Japanese has always been one of my favourite cuisines, as even though I don’t cook it much I love eating it. It is like the opposite of my hearty, bold flavours – something so cerebral, artistic and simple at its best. On a recent trip to Noosa in Queensland Australia I had the privilege of eating at Wasabi that sits on the Noosa River. This is the perfect spot of serenity for Japanese offerings.

Chef Shinichi Maeda gave us one exotic taste experience after another. His signature dish is the Hiramasa Ponzu which I didn’t try that night but was highly recommended. Instead I went for the Sashimi platter that jumped off the plate in freshness and glistened of the sea. I am always reminded of my favourite sashimi in the fish markets in Tokyo when I taste something so fresh, simple and perfect mouth feel all at the same time.

We continued on with Yuke which was mooloolaba big eye tuna tartar, black flying fish roe, yuzo miso and kinome salt, again the flavours married into a sensational dish filled with the crunch of the roe against the softness of the tartar which balanced into a taste sensation. The Age Dashi which is always one of my favourites was probably my least favourite this night. Fried, hand made organic silken tofu in hot dashi broth, daikon, aichi, and red miso eggplant. While the presentation at the table of pouring the broth over the tofu was very engaging, I found the tofu overly soft, lacking sufficient texture to hold its own in the broth, and the taste of the broth somewhat muddled with strong onion flavour. It may have been more original than I have had before but it didn’t quite meet up to my expectations of the dish.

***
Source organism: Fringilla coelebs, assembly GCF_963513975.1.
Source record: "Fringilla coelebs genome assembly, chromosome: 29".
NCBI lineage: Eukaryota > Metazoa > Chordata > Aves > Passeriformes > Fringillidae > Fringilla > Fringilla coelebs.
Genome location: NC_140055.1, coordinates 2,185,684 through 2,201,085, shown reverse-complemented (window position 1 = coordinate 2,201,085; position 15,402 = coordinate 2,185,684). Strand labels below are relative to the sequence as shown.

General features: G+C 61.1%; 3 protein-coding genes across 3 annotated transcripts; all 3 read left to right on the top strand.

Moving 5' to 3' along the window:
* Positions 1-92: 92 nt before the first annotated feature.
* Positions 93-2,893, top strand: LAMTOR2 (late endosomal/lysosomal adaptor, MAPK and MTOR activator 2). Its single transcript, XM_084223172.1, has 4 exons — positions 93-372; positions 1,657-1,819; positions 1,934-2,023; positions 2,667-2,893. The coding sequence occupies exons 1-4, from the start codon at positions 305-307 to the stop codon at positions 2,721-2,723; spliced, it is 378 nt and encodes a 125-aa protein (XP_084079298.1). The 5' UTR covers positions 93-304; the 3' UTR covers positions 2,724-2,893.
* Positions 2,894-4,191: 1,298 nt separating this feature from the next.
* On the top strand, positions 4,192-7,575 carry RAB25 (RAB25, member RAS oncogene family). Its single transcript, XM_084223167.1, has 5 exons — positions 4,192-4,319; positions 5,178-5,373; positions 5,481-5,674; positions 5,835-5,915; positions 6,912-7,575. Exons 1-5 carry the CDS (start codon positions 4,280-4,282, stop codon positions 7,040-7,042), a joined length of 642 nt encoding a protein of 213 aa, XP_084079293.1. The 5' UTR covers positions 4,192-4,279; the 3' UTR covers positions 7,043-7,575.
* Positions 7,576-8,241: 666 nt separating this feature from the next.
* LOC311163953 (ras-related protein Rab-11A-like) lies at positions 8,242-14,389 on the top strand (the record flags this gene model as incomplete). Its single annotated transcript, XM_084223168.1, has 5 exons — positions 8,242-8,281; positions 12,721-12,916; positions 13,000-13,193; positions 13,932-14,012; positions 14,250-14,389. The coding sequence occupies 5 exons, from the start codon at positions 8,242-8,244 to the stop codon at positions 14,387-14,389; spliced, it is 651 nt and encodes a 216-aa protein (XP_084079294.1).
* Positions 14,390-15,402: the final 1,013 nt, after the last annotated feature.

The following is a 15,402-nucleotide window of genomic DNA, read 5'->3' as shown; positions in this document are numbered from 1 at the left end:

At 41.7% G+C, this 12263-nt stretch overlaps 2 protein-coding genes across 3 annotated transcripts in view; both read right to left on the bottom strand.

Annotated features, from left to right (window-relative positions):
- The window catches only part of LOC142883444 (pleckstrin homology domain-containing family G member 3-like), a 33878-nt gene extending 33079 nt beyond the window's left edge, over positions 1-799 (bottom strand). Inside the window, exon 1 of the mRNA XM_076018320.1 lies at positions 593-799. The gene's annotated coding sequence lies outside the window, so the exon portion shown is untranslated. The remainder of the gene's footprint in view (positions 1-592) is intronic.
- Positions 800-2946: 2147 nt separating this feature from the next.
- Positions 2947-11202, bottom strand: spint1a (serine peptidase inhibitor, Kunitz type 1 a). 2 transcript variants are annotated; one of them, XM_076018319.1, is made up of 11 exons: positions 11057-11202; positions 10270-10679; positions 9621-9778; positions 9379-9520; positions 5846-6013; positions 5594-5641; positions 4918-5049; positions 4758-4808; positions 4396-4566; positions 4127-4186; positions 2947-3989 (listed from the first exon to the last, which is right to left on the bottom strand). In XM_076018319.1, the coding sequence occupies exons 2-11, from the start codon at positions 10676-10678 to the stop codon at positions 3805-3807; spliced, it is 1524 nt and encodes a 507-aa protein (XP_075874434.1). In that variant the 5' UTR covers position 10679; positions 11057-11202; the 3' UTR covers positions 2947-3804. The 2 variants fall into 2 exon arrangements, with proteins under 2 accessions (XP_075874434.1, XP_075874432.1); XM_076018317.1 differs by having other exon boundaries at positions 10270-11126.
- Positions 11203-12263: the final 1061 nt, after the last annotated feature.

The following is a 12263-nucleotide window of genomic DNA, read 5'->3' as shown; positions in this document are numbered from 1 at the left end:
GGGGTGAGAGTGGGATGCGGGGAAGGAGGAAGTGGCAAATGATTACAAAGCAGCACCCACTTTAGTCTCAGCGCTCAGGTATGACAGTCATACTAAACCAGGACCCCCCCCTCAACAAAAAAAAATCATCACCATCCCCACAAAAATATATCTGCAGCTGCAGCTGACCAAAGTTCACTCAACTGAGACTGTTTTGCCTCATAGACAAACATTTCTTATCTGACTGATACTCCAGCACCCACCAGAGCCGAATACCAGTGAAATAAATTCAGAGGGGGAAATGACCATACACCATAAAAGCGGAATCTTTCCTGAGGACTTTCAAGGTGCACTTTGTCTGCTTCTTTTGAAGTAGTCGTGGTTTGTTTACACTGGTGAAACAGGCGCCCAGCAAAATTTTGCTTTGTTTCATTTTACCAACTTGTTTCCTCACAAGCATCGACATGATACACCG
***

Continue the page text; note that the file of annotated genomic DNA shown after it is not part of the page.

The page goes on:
The clincher though was the Suji Nikomi, slow braised wagyu oxtail, Tasmanian green lip abalone, shitake mushrooms, lotus root and edammame puree with chilli hair. This was special; rich in taste, textures that worked beautifully and the chilli hair added the right spice for the dish. I found out then that the chilli hair was just ever so finely sliced chilli that stood up on the plate to give the dish a delightful eye appeal and a nice touch of spice, without overpowering it. This dish was soul food for the Japanese-lover in me.

The Amai Mono, a dessert platter of bamboo leaf wrapped mocchi, banana tempura, azuki green tea, black sesame seed and kinako ice cream was refreshing, interesting and again the texture matches by chef was perfect for the dish.

Wasabi is highly acclaimed in Australia and deserves its status as one of our better Japanese dining experiences. The fact that it is in one of the most beautiful locations on the Sunshine Coast just adds to the ambience of the restaurant – palm trees, water, stunning beaches and a restaurant like Wasabi to bring it all together for an amazing experience in food. Highly recommended.